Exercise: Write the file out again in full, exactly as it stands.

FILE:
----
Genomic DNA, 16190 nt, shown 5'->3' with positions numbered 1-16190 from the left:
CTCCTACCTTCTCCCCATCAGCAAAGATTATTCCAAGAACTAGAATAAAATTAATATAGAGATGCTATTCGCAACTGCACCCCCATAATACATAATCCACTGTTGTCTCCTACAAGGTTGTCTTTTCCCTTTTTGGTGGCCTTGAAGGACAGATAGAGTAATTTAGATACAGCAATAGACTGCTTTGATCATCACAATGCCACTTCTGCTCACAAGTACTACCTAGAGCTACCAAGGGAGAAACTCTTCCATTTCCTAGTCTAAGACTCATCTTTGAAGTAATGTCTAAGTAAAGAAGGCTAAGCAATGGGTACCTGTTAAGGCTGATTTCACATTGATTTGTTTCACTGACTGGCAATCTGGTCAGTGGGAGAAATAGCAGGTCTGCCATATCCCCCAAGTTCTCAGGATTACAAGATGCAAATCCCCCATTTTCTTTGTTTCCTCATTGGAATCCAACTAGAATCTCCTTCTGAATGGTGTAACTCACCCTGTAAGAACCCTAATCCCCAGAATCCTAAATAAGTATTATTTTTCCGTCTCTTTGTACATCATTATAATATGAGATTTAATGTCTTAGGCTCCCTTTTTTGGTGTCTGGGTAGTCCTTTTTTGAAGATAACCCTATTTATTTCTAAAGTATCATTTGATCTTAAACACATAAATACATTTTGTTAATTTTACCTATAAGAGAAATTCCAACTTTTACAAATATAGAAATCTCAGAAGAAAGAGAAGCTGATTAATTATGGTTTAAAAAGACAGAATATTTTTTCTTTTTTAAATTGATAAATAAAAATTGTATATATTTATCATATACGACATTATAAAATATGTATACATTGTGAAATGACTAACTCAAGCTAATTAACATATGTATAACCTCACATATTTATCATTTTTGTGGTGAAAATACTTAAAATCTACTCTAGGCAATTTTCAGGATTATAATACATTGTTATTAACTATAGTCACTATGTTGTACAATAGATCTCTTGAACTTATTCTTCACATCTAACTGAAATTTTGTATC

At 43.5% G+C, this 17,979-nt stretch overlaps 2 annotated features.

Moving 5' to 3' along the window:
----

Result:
Genomic DNA, 16190 nt, shown 5'->3' with positions numbered 1-16190 from the left:
CTCCTACCTTCTCCCCATCAGCAAAGATTATTCCAAGAACTAGAATAAAATTAATATAGAGATGCTATTCGCAACTGCACCCCCATAATACATAATCCACTGTTGTCTCCTACAAGGTTGTCTTTTCCCTTTTTGGTGGCCTTGAAGGACAGATAGAGTAATTTAGATACAGCAATAGACTGCTTTGATCATCACAATGCCACTTCTGCTCACAAGTACTACCTAGAGCTACCAAGGGAGAAACTCTTCCATTTCCTAGTCTAAGACTCATCTTTGAAGTAATGTCTAAGTAAAGAAGGCTAAGCAATGGGTACCTGTTAAGGCTGATTTCACATTGATTTGTTTCACTGACTGGCAATCTGGTCAGTGGGAGAAATAGCAGGTCTGCCATATCCCCCAAGTTCTCAGGATTACAAGATGCAAATCCCCCATTTTCTTTGTTTCCTCATTGGAATCCAACTAGAATCTCCTTCTGAATGGTGTAACTCACCCTGTAAGAACCCTAATCCCCAGAATCCTAAATAAGTATTATTTTTCCGTCTCTTTGTACATCATTATAATATGAGATTTAATGTCTTAGGCTCCCTTTTTTGGTGTCTGGGTAGTCCTTTTTTGAAGATAACCCTATTTATTTCTAAAGTATCATTTGATCTTAAACACATAAATACATTTTGTTAATTTTACCTATAAGAGAAATTCCAACTTTTACAAATATAGAAATCTCAGAAGAAAGAGAAGCTGATTAATTATGGTTTAAAAAGACAGAATATTTTTTCTTTTTTAAATTGATAAATAAAAATTGTATATATTTATCATATACGACATTATAAAATATGTATACATTGTGAAATGACTAACTCAAGCTAATTAACATATGTATAACCTCACATATTTATCATTTTTGTGGTGAAAATACTTAAAATCTACTCTAGGCAATTTTCAGGATTATAATACATTGTTATTAACTATAGTCACTATGTTGTACAATAGATCTCTTGAACTTATTCTTCACATCTAACTGAAATTTTGTATC

At 43.5% G+C, this 17,979-nt stretch overlaps 2 annotated features.

Moving 5' to 3' along the window: